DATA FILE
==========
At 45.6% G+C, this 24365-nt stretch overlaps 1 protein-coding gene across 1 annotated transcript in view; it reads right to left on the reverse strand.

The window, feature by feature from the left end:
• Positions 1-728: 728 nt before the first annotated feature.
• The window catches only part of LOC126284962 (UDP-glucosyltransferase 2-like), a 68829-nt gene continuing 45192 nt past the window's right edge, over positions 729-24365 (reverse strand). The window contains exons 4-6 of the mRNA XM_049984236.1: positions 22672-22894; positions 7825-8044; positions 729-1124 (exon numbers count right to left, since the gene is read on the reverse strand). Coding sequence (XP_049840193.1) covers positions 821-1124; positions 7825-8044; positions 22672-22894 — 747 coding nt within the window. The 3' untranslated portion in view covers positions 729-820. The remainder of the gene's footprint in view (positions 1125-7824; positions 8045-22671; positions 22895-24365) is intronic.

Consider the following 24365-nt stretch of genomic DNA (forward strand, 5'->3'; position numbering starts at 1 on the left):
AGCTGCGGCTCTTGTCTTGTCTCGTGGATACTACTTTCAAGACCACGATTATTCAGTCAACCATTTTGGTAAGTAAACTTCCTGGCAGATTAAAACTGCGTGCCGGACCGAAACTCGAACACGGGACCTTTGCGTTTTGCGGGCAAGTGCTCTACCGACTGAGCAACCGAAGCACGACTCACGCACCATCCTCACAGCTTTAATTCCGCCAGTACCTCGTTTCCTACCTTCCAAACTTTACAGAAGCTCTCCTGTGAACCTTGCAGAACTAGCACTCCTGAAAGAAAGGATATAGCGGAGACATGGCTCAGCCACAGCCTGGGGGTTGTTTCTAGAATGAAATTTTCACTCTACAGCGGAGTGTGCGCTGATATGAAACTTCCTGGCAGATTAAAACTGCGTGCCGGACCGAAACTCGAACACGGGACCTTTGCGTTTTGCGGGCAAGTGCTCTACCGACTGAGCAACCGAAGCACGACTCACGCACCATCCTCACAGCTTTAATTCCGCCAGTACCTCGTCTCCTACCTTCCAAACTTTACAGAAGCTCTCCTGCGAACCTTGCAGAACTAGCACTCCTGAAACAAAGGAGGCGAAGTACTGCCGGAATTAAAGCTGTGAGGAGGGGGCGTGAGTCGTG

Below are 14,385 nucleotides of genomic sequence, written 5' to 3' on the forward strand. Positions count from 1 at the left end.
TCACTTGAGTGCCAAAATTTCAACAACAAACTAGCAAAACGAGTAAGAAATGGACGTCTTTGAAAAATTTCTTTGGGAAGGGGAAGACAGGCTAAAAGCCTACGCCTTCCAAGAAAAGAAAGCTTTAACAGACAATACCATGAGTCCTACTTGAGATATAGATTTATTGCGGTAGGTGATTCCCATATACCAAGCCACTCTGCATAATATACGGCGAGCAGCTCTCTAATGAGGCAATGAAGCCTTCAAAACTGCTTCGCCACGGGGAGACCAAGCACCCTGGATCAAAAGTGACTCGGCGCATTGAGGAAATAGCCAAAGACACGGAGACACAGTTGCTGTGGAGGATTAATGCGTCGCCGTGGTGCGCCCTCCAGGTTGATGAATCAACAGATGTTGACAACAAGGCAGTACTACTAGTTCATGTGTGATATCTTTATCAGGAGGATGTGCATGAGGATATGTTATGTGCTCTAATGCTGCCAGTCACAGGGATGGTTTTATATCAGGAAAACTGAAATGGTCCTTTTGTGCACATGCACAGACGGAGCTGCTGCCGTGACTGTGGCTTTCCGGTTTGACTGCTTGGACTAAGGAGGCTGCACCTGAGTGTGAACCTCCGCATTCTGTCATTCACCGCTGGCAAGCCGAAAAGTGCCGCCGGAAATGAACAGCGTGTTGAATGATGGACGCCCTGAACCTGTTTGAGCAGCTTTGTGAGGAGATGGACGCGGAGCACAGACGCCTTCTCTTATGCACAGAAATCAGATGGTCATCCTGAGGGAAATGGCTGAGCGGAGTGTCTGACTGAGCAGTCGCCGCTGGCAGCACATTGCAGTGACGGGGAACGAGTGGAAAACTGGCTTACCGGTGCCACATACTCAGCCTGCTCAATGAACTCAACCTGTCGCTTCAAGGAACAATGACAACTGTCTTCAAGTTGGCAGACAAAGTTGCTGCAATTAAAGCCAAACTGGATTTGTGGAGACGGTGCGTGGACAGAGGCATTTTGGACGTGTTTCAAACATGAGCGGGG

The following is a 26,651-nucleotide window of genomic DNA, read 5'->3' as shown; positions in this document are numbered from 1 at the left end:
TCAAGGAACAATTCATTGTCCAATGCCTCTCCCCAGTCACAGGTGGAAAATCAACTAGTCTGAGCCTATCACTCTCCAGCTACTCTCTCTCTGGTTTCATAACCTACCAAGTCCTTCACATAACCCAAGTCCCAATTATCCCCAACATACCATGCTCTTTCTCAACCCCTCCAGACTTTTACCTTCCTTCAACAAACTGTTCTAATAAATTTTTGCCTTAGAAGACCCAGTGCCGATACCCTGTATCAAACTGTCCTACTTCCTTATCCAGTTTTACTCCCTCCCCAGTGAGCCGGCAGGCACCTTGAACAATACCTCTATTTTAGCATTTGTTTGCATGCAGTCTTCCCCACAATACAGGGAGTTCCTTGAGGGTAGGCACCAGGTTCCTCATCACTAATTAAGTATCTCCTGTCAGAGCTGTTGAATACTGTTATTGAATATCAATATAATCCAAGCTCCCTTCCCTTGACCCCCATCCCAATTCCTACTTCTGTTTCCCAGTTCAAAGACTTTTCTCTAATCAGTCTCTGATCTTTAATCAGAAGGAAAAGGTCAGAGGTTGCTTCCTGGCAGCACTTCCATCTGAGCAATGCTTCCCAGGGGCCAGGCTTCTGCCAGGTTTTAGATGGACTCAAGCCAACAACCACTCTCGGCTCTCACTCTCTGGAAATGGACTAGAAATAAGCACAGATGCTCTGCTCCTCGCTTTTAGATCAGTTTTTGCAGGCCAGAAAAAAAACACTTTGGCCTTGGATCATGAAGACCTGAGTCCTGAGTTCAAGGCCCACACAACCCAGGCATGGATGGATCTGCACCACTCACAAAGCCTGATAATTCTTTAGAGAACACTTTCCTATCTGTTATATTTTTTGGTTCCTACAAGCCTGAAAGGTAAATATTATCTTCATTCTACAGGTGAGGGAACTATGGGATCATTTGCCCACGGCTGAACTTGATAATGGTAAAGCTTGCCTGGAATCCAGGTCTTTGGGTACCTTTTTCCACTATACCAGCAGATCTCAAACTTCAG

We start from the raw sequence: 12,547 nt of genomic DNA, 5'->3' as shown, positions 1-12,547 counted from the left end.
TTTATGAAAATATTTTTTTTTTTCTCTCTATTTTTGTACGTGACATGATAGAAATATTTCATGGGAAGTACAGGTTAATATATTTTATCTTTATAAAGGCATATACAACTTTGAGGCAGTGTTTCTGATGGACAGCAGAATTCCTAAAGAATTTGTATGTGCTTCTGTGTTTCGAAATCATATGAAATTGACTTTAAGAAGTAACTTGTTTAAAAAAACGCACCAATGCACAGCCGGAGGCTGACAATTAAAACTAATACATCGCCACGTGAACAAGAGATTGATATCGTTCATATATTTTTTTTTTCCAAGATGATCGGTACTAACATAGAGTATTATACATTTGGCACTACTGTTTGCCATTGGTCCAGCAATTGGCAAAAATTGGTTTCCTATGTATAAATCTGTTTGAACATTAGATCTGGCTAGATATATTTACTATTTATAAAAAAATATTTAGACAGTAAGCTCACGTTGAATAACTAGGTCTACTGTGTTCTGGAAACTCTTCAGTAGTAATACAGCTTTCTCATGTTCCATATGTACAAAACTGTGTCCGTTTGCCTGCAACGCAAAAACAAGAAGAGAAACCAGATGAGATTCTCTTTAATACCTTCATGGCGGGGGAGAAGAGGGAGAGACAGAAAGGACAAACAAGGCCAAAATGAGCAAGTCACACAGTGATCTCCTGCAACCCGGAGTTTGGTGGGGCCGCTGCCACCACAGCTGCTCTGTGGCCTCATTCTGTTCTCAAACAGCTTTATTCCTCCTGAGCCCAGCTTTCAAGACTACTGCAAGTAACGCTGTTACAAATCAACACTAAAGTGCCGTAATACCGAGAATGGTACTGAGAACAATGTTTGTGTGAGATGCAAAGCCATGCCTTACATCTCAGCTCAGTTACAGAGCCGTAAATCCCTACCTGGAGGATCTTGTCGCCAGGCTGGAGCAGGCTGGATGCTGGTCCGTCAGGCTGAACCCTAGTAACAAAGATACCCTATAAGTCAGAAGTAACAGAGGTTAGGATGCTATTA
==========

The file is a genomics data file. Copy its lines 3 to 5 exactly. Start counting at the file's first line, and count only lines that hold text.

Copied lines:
• Positions 1-728: 728 nt before the first annotated feature.
• The window catches only part of LOC126284962 (UDP-glucosyltransferase 2-like), a 68829-nt gene continuing 45192 nt past the window's right edge, over positions 729-24365 (reverse strand). The window contains exons 4-6 of the mRNA XM_049984236.1: positions 22672-22894; positions 7825-8044; positions 729-1124 (exon numbers count right to left, since the gene is read on the reverse strand). Coding sequence (XP_049840193.1) covers positions 821-1124; positions 7825-8044; positions 22672-22894 — 747 coding nt within the window. The 3' untranslated portion in view covers positions 729-820. The remainder of the gene's footprint in view (positions 1125-7824; positions 8045-22671; positions 22895-24365) is intronic.

Consider the following 24365-nt stretch of genomic DNA (forward strand, 5'->3'; position numbering starts at 1 on the left):